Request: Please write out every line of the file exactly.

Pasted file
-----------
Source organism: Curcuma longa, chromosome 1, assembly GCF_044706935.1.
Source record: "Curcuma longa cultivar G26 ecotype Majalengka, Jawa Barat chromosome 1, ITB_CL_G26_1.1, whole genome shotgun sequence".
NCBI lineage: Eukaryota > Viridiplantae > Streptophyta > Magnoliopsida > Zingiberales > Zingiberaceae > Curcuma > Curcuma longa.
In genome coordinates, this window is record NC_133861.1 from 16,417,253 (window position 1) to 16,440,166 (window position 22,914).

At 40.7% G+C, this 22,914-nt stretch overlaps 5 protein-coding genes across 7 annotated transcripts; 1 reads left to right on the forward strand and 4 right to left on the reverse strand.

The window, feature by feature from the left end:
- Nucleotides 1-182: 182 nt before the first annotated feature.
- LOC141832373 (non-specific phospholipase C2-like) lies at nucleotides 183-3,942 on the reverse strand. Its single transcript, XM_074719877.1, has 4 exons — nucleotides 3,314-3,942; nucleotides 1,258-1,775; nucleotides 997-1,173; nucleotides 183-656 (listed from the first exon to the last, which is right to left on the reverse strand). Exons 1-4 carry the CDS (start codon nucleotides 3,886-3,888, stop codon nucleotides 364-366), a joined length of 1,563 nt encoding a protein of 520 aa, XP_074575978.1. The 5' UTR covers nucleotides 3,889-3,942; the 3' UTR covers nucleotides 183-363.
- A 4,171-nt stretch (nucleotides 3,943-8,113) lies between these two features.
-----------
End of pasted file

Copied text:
Source organism: Curcuma longa, chromosome 1, assembly GCF_044706935.1.
Source record: "Curcuma longa cultivar G26 ecotype Majalengka, Jawa Barat chromosome 1, ITB_CL_G26_1.1, whole genome shotgun sequence".
NCBI lineage: Eukaryota > Viridiplantae > Streptophyta > Magnoliopsida > Zingiberales > Zingiberaceae > Curcuma > Curcuma longa.
In genome coordinates, this window is record NC_133861.1 from 16,417,253 (window position 1) to 16,440,166 (window position 22,914).

At 40.7% G+C, this 22,914-nt stretch overlaps 5 protein-coding genes across 7 annotated transcripts; 1 reads left to right on the forward strand and 4 right to left on the reverse strand.

The window, feature by feature from the left end:
- Nucleotides 1-182: 182 nt before the first annotated feature.
- LOC141832373 (non-specific phospholipase C2-like) lies at nucleotides 183-3,942 on the reverse strand. Its single transcript, XM_074719877.1, has 4 exons — nucleotides 3,314-3,942; nucleotides 1,258-1,775; nucleotides 997-1,173; nucleotides 183-656 (listed from the first exon to the last, which is right to left on the reverse strand). Exons 1-4 carry the CDS (start codon nucleotides 3,886-3,888, stop codon nucleotides 364-366), a joined length of 1,563 nt encoding a protein of 520 aa, XP_074575978.1. The 5' UTR covers nucleotides 3,889-3,942; the 3' UTR covers nucleotides 183-363.
- A 4,171-nt stretch (nucleotides 3,943-8,113) lies between these two features.